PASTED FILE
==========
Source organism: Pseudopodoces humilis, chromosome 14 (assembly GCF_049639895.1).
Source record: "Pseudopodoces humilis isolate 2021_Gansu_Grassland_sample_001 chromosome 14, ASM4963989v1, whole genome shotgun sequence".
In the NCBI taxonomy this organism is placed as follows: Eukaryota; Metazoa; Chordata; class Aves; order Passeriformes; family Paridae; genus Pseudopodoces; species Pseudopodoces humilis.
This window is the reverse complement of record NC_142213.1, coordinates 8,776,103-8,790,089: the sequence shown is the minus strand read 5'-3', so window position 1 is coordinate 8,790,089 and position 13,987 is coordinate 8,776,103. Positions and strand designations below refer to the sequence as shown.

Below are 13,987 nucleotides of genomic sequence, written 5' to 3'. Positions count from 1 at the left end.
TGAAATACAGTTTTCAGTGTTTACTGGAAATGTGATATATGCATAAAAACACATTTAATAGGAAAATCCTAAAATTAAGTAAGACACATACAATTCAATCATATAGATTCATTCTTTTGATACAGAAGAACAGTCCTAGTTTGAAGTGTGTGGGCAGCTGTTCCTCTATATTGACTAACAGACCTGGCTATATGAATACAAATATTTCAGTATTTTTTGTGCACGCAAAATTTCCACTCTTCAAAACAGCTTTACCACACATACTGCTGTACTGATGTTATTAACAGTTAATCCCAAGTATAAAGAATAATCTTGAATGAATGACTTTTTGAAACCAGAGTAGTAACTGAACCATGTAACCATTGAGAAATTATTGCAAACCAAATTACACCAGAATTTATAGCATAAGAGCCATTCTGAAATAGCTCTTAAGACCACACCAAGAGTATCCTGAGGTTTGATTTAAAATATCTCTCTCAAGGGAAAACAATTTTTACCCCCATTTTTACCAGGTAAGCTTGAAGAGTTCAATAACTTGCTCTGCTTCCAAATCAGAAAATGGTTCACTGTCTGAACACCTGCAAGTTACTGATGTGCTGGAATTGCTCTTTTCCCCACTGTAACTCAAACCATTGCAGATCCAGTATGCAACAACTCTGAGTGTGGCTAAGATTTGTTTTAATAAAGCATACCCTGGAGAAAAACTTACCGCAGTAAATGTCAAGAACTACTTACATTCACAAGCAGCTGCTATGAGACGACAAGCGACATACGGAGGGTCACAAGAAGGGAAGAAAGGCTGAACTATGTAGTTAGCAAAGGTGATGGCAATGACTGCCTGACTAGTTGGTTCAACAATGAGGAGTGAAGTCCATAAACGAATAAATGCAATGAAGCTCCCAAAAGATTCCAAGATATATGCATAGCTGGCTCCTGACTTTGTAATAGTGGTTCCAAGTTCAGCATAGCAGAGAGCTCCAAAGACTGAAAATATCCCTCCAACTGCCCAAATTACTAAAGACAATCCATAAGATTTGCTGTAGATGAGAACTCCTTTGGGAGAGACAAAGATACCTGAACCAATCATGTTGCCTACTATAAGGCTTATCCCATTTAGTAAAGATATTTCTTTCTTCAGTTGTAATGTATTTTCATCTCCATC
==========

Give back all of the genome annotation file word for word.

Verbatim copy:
Source organism: Pseudopodoces humilis, chromosome 14 (assembly GCF_049639895.1).
Source record: "Pseudopodoces humilis isolate 2021_Gansu_Grassland_sample_001 chromosome 14, ASM4963989v1, whole genome shotgun sequence".
In the NCBI taxonomy this organism is placed as follows: Eukaryota; Metazoa; Chordata; class Aves; order Passeriformes; family Paridae; genus Pseudopodoces; species Pseudopodoces humilis.
This window is the reverse complement of record NC_142213.1, coordinates 8,776,103-8,790,089: the sequence shown is the minus strand read 5'-3', so window position 1 is coordinate 8,790,089 and position 13,987 is coordinate 8,776,103. Positions and strand designations below refer to the sequence as shown.

Below are 13,987 nucleotides of genomic sequence, written 5' to 3'. Positions count from 1 at the left end.
TGAAATACAGTTTTCAGTGTTTACTGGAAATGTGATATATGCATAAAAACACATTTAATAGGAAAATCCTAAAATTAAGTAAGACACATACAATTCAATCATATAGATTCATTCTTTTGATACAGAAGAACAGTCCTAGTTTGAAGTGTGTGGGCAGCTGTTCCTCTATATTGACTAACAGACCTGGCTATATGAATACAAATATTTCAGTATTTTTTGTGCACGCAAAATTTCCACTCTTCAAAACAGCTTTACCACACATACTGCTGTACTGATGTTATTAACAGTTAATCCCAAGTATAAAGAATAATCTTGAATGAATGACTTTTTGAAACCAGAGTAGTAACTGAACCATGTAACCATTGAGAAATTATTGCAAACCAAATTACACCAGAATTTATAGCATAAGAGCCATTCTGAAATAGCTCTTAAGACCACACCAAGAGTATCCTGAGGTTTGATTTAAAATATCTCTCTCAAGGGAAAACAATTTTTACCCCCATTTTTACCAGGTAAGCTTGAAGAGTTCAATAACTTGCTCTGCTTCCAAATCAGAAAATGGTTCACTGTCTGAACACCTGCAAGTTACTGATGTGCTGGAATTGCTCTTTTCCCCACTGTAACTCAAACCATTGCAGATCCAGTATGCAACAACTCTGAGTGTGGCTAAGATTTGTTTTAATAAAGCATACCCTGGAGAAAAACTTACCGCAGTAAATGTCAAGAACTACTTACATTCACAAGCAGCTGCTATGAGACGACAAGCGACATACGGAGGGTCACAAGAAGGGAAGAAAGGCTGAACTATGTAGTTAGCAAAGGTGATGGCAATGACTGCCTGACTAGTTGGTTCAACAATGAGGAGTGAAGTCCATAAACGAATAAATGCAATGAAGCTCCCAAAAGATTCCAAGATATATGCATAGCTGGCTCCTGACTTTGTAATAGTGGTTCCAAGTTCAGCATAGCAGAGAGCTCCAAAGACTGAAAATATCCCTCCAACTGCCCAAATTACTAAAGACAATCCATAAGATTTGCTGTAGATGAGAACTCCTTTGGGAGAGACAAAGATACCTGAACCAATCATGTTGCCTACTATAAGGCTTATCCCATTTAGTAAAGATATTTCTTTCTTCAGTTGTAATGTATTTTCATCTCCATC